Jaime Watt, who has orchestrated communication strategies behind elections across Canada, is writing a three-part series advising each of the main provincial party leaders on their best path to winning a majority government on June 7. This is Part 3.
This week, Ontario’s Liberals tabled their re-election road map (a.k.a. their budget) in the provincial legislature.
Expansive. Ambitious. Aspirational. Generous. Promises of billions in new spending on a broad sweep of priorities that the Liberals see as essential to maintaining and expanding a fair, inclusive and just society, which might also be essential to their re-election chances.
From free child care for pre-JK kids to dental coverage for Ontarians who don’t have coverage, the budget contained a little bit (or, OK, a lot) of something for everyone.
Pundits reacted how one might expect: by the government’s opponents, who can all but taste victory on June 7, it was decried as a spend-happy and irresponsible budget, a “suicide note” from a tired government in its final days.
Progressive Conservative Leader Doug Ford decried the budget as a “spending spree” funded by taking money out of the pockets of taxpayers.
Andrea Horwath, who has advanced many of these ideas for years, dismissed it as a last-minute, last-ditch attempt at re-election.
But the document was actually a clever one. Wynne’s Liberals had little strategic choice but to veer sharply left.
They are a government that has run out of room on the right side of the political spectrum. While in Ontario Liberals are often elected with support from moderately conservative voters, in the premier’s case that ship has sailed.
The Ontario Liberals steady leftward march of the last 15 years – commitments to green energy projects, raising the minimum wage and significant overall general spending increases, not to mention the accumulated baggage of being a long-serving government – have closed the door to many of those voters.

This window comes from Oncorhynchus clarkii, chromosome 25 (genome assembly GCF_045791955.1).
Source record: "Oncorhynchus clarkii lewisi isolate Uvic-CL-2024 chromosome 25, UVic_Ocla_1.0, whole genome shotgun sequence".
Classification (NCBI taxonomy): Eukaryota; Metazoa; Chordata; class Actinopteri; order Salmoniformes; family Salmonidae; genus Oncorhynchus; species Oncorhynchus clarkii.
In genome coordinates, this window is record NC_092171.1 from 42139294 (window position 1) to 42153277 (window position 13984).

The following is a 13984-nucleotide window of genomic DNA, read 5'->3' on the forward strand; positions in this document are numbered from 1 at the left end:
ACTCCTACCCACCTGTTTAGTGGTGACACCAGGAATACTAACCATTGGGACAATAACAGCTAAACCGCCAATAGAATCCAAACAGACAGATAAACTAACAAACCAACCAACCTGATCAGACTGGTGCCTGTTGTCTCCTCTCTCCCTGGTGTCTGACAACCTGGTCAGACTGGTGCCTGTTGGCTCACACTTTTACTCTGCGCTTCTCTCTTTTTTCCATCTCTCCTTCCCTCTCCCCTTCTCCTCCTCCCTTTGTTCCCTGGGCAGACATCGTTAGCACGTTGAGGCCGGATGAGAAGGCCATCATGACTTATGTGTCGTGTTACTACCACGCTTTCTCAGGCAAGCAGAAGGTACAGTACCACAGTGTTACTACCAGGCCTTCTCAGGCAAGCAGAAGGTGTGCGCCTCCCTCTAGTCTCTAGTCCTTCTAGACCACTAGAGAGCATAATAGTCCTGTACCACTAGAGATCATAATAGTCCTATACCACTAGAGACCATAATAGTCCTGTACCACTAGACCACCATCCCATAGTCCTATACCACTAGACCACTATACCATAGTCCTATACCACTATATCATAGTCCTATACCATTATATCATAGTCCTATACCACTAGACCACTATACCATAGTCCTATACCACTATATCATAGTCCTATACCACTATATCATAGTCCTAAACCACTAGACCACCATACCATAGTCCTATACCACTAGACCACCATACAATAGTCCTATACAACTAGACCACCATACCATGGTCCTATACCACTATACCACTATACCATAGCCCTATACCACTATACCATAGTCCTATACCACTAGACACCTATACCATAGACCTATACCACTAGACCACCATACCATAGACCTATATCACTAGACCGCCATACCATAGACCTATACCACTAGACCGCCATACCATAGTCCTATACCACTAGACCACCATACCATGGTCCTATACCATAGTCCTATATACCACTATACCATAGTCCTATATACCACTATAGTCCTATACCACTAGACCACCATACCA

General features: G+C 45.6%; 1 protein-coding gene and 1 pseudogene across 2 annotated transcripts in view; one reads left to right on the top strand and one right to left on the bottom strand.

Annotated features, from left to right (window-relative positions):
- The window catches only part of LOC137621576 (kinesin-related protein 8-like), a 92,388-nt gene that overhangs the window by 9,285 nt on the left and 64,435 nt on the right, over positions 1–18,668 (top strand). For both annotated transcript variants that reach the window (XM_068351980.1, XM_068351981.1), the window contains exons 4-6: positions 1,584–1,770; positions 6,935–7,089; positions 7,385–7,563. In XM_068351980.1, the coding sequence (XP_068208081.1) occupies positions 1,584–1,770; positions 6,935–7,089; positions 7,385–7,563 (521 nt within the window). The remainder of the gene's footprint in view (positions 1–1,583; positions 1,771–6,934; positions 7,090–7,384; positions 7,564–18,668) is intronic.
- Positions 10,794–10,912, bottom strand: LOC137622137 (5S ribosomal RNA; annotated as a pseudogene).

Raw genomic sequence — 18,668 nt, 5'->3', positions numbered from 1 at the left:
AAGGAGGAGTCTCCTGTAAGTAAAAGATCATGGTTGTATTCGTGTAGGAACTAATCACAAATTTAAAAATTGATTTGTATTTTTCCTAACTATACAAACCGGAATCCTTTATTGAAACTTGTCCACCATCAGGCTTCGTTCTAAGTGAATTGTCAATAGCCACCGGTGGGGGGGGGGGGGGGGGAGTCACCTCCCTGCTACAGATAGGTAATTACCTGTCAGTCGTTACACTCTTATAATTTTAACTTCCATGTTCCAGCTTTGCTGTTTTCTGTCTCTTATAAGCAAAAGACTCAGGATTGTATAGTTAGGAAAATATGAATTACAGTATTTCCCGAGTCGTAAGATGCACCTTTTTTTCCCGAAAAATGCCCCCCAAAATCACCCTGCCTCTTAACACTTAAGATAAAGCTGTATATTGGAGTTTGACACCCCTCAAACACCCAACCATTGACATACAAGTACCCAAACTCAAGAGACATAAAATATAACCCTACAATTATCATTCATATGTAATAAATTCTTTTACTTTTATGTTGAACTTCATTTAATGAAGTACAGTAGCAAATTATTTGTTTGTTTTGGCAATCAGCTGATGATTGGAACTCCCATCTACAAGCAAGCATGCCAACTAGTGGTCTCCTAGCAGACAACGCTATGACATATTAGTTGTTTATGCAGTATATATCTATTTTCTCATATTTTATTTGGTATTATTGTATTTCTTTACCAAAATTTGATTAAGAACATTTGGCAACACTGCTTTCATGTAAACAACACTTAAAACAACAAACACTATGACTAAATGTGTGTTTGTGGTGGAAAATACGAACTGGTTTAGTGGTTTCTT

That’s why the party must now focus on minimizing the New Democratic vote and turning the election into a black-and-white battle with Ontario’s Conservatives.
Luckily for Wynne, this is authentic and comfortable territory for her. Long before she was elected as a provincial politician, Wynne was a passionate activist on a number of these files, and was well-established on the progressive wing of her party.
And so, the budget represented a declaration that the Ontario Liberals plan to extend this leftward shift, should they be re-elected.
It won’t be an easy task. Polls have repeatedly shown that Wynne has a troublingly low approval rating – far lower than that of Stephen Harper at a similar time, for instance. The party has comparably low polling numbers.
Going into the election, she has a team that has proven effective and capable at her side, which has lost none of its enthusiasm and belief. She has presented a budget her party will be keen to run on.
Given their cards, the Liberals have optimally positioned themselves. Ford is always going to be the advocate for cutting government waste, and so a budget that highlights all of the good things Liberals believe the government can do for Ontarians creates a perfect foil.
It allows Wynne to be the force that believes in the opportunity for government to do good against a guy who just wants to cut.
And it renders Horwath little more than an afterthought.
It is, perhaps, the premier’s only shot: a left-wing coalition that supports a left-wing approach to policies. Seats in urban and Northern Ontario are the bulwark of that coalition.
That said, the Liberals will need some breaks.
To climb out of their current doldrums and to get the attention – and crucially, the consideration of the electorate – Doug Ford will have to stumble and prove he is not yet ready for prime time. Andrea Horwath will have to, once again, fail to connect with voters in a meaningful way.
The election will be decided in two months after a pitched battle over where Ontario’s values truly lie. The Liberals have staked out their position firmly, crisply and clearly.
Jaime Watt is the executive chairman of Navigator Ltd. and a Conservative strategist.